•   CRIM 640 Race, Gender, Class, and Crime

    This course provides an in-depth examination of crime with a focus on the role of race, gender, and social class and critical evaluation of criminal justice policy. Special emphasis is placed on critical theories of race, gender, and social class.

  •   CRIM 645 Rural Criminal Justice

    This course examines the challenges faced by criminal justice agencies in rural areas insluding personnel issues, resource management, crime trends in rural areas, and other special concerns related to the administration of justice in a rural community. Special attention is given to Appalachia.

  •   CRIM 650 Qualitative Research Methods

    This course is a comprehensive examination of the scientific research process including research ethics and research design with a focus on qualitative research methods including content analysis, narrative criminology, archival research, and use of qualitative research software. This course requires the student to complete a qualitative research project that demonstrates the ability to use qualitative methods.

  •   CRIM 665 Cybercrime

    The purpose of this course is to present a broad overview of cybercrime and cybercriminal issues, including a basic understanding of computer technology, the history of computer crime, types of computer crime, legal aspects of cybercrime, defenses against cybercrime, investigatory techniques, and possible future areas of concern.

  •   CRIM 660 Decriminalization of Mental Illness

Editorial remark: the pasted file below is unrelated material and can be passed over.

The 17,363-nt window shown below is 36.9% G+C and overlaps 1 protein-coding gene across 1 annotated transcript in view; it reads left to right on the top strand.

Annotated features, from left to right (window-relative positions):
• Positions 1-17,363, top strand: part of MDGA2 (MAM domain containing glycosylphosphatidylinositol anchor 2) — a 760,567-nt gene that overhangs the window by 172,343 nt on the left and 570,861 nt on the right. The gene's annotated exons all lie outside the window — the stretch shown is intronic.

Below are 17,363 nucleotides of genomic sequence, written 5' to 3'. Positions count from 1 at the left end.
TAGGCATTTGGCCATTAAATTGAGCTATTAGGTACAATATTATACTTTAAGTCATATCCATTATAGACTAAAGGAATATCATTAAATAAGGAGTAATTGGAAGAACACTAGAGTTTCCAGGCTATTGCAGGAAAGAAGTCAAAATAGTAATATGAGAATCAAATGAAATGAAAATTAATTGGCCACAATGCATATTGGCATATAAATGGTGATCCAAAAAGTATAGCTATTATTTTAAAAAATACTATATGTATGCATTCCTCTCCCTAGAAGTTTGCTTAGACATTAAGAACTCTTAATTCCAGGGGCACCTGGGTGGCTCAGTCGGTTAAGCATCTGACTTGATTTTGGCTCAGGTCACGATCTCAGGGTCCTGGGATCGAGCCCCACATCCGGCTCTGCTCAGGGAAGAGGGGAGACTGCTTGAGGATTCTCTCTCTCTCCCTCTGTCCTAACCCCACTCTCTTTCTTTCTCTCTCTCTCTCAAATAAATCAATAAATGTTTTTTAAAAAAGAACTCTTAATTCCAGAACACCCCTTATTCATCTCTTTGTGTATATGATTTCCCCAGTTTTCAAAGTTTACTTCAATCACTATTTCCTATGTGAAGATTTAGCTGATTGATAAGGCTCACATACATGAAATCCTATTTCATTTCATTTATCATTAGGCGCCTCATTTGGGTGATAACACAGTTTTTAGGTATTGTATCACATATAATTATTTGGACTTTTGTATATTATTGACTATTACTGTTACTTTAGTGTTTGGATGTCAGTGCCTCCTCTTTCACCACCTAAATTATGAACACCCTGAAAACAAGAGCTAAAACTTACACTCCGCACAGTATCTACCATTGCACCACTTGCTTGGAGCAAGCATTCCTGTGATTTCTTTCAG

Criminalization of person with serial mental illness is a subject of enormous complexity in terms of understanding how it came about, the problems that these mentally ill persons face in our jails and prisons and how to confront these problems, how to reverse criminalization and how to treat these persons in the community, either after release or, if possible, before they have been criminalized. This course is a comprehensive summary of these issues so that students’ understanding is deepened and the knowledge of what needs to be done is clarified.

  •   CRIM 695 Special Topics Seminar

    This seminar is used to provide students and faculty the opportunity to devote in-depth study toward a particular topic of interest that is not available through other coursework. The individual faculty member conducting the seminar will determine the course content.

  •   CRIM 696 Independent Study

    The independent study is an opportunity for the student to conduct in-depth study on a topic of particular interest for the student and/or to provide the opportunity to work closely with a faculty member on a research project. Students must have successfully completed provisional admission requirements and obtain instructor approval.

    *Students are limited to 6 credit hours of Independent Study credit towards elective requirements.

  •   CRIM 698 Internship

    An internship is a program that allows students to gain practical work experience with a department-approved nonprofit, governmental, or public-serving organization. Students participating in an internship fulfill their writing requirement by describing the structure, activities, and importance of the organization. Students also document their own activity as a member of the organization with an emphasis on the relationship between supervisor and intern. Finally, students provide an analysis of the strengths and weaknesses of the organization in serving their communities.

    * The internship is a minimum of 60 hours per credit hour.

    * This course is designed specifically for master level students who want the opportunity to expose themselves to a career that matches their academic and personal interests. This course allows students the option of engaging in field or practical experience prior to graduation that increases their marketing value for job placement.